The challenges and opportunities for stablecoins in traditional finance with Paxos’ Mike Coscetta
- There's an acceptance that stablecoins will be the intersection between traditional finance and the new world of blockchain.
- But is that right? We speak to Paxos' head of revenue, Mike Coscetta to learn more.
Welcome to the Tearsheet Podcast. I’m Tearsheet’s editor in chief, Zack Miller.
As the industry looks at what’s happening in crypto, there’s emerged an idea that the way the financial industry bridges the old world with the new one is via stablecoins – crypto tied to the US dollar, for example.
Is that true? To explore this idea i sat with Mike Coscetta, head of revenue at Paxos. As an infrastructure player, his firm works with many of the top brands with crypto offerings, like PayPal, for example. I wanted to know more about stablecoins and some of the trends at play.
The following is my conversation with head of revenue at Paxos, Mike Coscetta.
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Plotting where we are in the cycle
At a very high level, we are still extremely early. It’s a new market in many ways. I think people are learning not only what the infrastructure has to be to power this market, but what the assets within the market have to be, and the use cases for them. As you think about these things, the consumer changes, businesses change, regulations change, macro events happen and could be catalysts or could be hindrances to the expansion and development of these markets.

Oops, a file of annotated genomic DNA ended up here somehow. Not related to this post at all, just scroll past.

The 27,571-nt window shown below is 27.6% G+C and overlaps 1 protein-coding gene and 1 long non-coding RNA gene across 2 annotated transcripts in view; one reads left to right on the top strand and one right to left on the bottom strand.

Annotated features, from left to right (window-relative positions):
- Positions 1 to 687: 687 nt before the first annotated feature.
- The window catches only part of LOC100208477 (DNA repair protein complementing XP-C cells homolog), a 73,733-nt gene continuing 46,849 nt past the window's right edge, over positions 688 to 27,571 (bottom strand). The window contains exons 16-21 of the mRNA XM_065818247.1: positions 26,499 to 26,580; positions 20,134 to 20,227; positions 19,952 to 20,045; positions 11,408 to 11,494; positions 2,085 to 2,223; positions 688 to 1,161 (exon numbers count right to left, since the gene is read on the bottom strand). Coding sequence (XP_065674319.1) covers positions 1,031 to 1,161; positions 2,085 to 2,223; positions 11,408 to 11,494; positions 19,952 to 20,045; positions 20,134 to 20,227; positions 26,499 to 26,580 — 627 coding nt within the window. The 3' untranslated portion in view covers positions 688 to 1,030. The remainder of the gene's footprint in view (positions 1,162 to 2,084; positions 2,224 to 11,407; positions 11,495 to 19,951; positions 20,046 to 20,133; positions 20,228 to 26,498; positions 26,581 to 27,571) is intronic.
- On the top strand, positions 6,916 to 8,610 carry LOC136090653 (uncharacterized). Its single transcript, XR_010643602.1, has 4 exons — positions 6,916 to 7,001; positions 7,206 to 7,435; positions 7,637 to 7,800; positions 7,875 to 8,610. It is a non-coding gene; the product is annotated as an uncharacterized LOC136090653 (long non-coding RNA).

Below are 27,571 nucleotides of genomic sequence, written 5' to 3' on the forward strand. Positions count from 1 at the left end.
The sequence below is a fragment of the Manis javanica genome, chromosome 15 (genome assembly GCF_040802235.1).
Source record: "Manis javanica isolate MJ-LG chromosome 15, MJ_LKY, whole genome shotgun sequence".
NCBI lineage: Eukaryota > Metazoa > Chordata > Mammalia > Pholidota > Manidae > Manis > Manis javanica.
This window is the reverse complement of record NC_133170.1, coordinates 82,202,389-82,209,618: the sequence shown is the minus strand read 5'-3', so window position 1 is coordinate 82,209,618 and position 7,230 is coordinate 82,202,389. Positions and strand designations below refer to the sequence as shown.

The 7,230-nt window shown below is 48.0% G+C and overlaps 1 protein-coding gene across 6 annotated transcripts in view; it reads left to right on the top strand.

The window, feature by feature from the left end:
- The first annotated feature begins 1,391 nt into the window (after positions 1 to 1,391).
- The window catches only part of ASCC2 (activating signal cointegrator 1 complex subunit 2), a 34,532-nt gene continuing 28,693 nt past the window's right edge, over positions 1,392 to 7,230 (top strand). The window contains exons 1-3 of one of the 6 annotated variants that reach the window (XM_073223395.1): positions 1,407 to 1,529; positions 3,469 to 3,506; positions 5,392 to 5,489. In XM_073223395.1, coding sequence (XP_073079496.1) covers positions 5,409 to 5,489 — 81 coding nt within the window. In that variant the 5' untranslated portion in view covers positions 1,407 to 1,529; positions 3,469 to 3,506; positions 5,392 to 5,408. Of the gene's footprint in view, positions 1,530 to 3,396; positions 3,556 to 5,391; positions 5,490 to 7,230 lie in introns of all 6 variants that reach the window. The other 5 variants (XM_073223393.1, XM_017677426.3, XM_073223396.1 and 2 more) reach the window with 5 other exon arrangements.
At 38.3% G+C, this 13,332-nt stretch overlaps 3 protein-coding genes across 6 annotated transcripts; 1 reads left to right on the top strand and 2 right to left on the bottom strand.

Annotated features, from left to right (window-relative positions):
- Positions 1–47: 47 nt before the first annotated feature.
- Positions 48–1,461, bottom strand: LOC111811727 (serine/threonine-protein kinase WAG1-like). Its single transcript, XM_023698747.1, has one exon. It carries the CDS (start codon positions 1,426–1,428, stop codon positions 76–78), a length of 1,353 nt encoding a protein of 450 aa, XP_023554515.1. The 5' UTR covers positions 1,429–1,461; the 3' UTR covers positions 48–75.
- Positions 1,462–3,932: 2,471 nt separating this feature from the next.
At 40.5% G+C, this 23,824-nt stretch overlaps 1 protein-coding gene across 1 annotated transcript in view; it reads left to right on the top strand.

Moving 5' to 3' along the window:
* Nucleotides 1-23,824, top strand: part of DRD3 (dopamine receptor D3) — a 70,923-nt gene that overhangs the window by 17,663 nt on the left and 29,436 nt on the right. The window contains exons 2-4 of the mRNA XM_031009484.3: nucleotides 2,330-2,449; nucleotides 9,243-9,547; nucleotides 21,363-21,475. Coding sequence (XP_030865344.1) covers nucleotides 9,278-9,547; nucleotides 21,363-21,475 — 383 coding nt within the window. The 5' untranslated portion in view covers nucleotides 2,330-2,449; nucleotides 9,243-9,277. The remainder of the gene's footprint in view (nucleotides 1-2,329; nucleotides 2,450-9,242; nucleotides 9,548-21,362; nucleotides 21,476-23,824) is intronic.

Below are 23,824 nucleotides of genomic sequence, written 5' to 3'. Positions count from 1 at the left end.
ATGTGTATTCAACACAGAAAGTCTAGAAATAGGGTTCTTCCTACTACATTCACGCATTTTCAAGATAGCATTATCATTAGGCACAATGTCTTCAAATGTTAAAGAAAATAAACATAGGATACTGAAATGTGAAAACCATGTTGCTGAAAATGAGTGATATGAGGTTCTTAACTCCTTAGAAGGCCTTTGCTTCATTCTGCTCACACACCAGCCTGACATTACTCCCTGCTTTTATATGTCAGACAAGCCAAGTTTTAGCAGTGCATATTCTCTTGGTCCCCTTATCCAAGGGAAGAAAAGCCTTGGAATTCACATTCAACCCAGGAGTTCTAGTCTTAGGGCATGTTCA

So in a nine inning baseball game, we’re probably in the second inning. I think we’re still getting our players adjusted and aligned. We’re still trying to figure out the game we’re playing, because the field is changing, the size of the field is changing, the shape of the field is changing. I think that makes it incredibly fascinating and interesting. At the same time, it could be terrifying. And for a business or a person who’s been in this space for decades, this could be really vertiginous and drive you a little mad, trying to figure out what the game is we’re trying to play.
Hurdles to adoption
Games tend to have pretty clear dimensions of the shape and size of the playing field. And they tend to have a very clear set of rules. So, here, it’s a place where I think regulation is not only inevitable, but I actually think it’s really desired. I think regulation gives clarity. I think regulation in many cases gives people the opportunity to showcase trust, stability, certainty – things that people typically want associated with money. When money loses stability, certainty and trust, you tend to see a lot of inefficiencies and a lot of problematic things that start to happen in the world. So I would say we need a clear set of rules.
For companies exploring the space and thinking about what is possible, identify short term opportunities, what are quick wins, what are quick opportunities that can be solved and fulfilled using new technology, whether it’s blockchain broadly, whether it’s cryptocurrency, very specifically, whether it’s a stablecoin – to do things that the company has always envisioned doing. So I think curiosity and creativity are also needed right now, because this is a new era. There are possibilities here that maybe no one ever thought were possible, but with blockchain, they truly become not only possible, but probably also inevitable.
Creativity within an evolving regulatory environment
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